LETTERS TO THE EDITOR. The Editor does not hold himself responsible for opinions expressed under this heading. All contribu- tions must be verified by the real name and address of the writer as a guarantee of good faith.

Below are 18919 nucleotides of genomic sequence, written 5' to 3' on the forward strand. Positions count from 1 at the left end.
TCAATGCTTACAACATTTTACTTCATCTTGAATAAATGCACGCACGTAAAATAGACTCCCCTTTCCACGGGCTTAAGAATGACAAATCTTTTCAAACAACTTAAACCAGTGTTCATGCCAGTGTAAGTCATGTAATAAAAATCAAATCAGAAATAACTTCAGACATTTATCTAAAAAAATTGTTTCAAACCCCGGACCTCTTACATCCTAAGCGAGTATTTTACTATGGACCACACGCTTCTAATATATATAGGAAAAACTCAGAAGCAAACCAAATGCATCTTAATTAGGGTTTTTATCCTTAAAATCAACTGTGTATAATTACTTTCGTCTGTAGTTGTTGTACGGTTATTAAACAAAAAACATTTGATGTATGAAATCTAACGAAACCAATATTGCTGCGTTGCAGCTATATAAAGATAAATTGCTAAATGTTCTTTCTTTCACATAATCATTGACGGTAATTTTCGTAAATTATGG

HONOUR TO WHOM HONOUR IS DUE. To the Editor of THE JOURNAL. SIR,—It will interest your Llanybyther and Pencader readers to learn that J. Jones, Esq.— better known as loan Goch-of Teifyside Hall, about whom a well deserved laudatory paragraph appeared in THE JOURNAL a snort time ago, has announced his intention of regaling with a sumptuous tea, the Capel Nonni and Nazareth Sunday Schools. Mr Jones's liberality and catholicity of spirit are unbounded. No sooner is any want made known to him than-to use Tennyson's words- He grants the asking with a smile, Like wealthy men who care not how they give." It psisq seldom that the, really deserving get their due need of praise, that it was refreshing to come across the paragraph in THE JOURNAL of a few weeks back, which, under the heading" Jubilee Rejoicings," spoke so well of loan Goch. It is more men of his stamp that we Conservatives need. Mr Jones's modesty is proverbial. But, I am sure, he will pardon me for mentioning that he will shortly at his country residence, Teifyside Hall, deliver a lay sermon to the young of both sexes, on the words, "Train up a child in the way he should go." No man is better qualified to speak on the subject, and I anticipate an overflowing meeting. He will, a day or twe afterwards, invite to his home the leading clergy and dissenting ministers of the county to discuss the question of social purity. He has, it is rumoured, a well considered scheme for the social regeneration of man. Success and long life attend him Take him for all in all, We ne'er shall look upon his like again." COLLEGE GLEN.